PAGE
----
INVESTMENT: Some 85 percent of the world’s 500 biggest asset owners—of which the majority are pension providers—have done little address climate risk, according to a new analysis of $40 trillion in assets. (Blue & Green Tomorrow)

More than 3,500 birds died during the 377-megawatt Ivanpah solar project’s first year of operation, a new report estimates. (The Desert Sun)
• Residential and small commercial solar systems are on track to double this year in Rochester, New York, even without planned initiatives to educate property owners about solar and give them price discounts. (Democrat & Chronicle)

A Houston oil field services company reported Friday a net drop that left 932 U.S. rigs standing—down 50 percent from a year ago. (FuelFix)
• Linn Energy will shutter its Denver office and eliminate 55 positions located there, the latest Houston-based oil company to cut back amid a commodity price plunge. (FuelFix)

INDIAN NATION: Blackfeet tribal leaders have joined environmental groups, other American Indian tribes and the band Pearl Jam to campaign for the cancellation of oil and gas leases near Glacier National Park. (Billings Gazette)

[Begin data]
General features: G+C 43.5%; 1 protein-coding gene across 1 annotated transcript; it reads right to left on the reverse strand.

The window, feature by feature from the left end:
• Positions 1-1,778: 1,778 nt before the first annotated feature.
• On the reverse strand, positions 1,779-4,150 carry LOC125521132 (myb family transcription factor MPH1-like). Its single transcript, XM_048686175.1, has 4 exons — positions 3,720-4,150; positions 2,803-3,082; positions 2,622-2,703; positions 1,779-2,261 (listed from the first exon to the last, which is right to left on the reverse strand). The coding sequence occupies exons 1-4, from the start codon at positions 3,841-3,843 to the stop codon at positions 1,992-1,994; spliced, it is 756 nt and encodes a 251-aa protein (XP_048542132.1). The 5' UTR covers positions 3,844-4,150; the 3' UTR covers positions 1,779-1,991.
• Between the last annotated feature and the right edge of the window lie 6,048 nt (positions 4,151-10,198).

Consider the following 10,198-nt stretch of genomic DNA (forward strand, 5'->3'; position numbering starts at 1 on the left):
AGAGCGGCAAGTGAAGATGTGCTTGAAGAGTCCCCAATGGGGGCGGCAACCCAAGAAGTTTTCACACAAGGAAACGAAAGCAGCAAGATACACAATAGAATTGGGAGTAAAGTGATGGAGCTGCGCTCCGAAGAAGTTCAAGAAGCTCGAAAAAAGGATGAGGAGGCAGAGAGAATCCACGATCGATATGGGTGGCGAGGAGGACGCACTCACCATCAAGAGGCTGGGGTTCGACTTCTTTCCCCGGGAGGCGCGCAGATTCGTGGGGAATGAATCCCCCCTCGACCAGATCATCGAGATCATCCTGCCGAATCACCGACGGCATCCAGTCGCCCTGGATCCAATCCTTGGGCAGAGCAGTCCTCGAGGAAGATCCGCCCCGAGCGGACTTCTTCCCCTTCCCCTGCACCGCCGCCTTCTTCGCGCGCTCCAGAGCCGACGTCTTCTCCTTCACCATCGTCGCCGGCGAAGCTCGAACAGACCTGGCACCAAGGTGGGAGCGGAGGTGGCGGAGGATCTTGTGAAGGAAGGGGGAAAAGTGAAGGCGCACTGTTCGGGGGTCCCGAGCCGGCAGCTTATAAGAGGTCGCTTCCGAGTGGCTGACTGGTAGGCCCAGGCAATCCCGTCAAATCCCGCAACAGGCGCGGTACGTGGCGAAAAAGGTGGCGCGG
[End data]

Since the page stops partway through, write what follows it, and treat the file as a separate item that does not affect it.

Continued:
• A decision over the future of a New Mexico coal plant could reverberate through the entire coal industry and steer renewables debate. (InsideClimate News)
• The U.S. had 600 coal waste sites, many of them concentrated in Appalachia, where local activists say they pose a huge danger to surrounding communities. (Yes! Magazine)

Any type of significant oil spill in Canada’s western Arctic would likely spread quickly and foul oceans around Alaska, a new study says. (The Canadian Press)
The U.S. is starting its term as chair of the Arctic Council focusing on environmental stewardship of the North.

WIND: Erie County, Pennsylvania, has decided to invest in offshore wind power and joined the Ohio-based Lake Erie Energy Development Corporation in its efforts to bring offshore wind to Lake Erie. (Fierce Energy)

NUCLEAR: The Clean Power Plan rule would allow states to credit 6 percent of their nuclear power toward the emissions reductions, but the industry wants a percentage high enough to incentivize more use of nuclear. (The Hill)

METHANE: California’s carbon pricing system is helping farmers pay for biodigesters that turn methane-rich manure into electricity. (Climate Central)

HYDRO: The lack of water has put a serious crimp in the hydroelectric line at Hoover Dam and other power plants across the West. (The Washington Post)

TRUCKS: A federal appeals court ruled Friday that a group of California companies cannot sue to stop EPA efficiency and greenhouse gas rules for heavy trucks. (The Hill)

FRACKING: Companies fracking for oil and gas are seeking to improve their image and pull in a little extra cash are turning their waste water into clean geothermal power. (World Oil)

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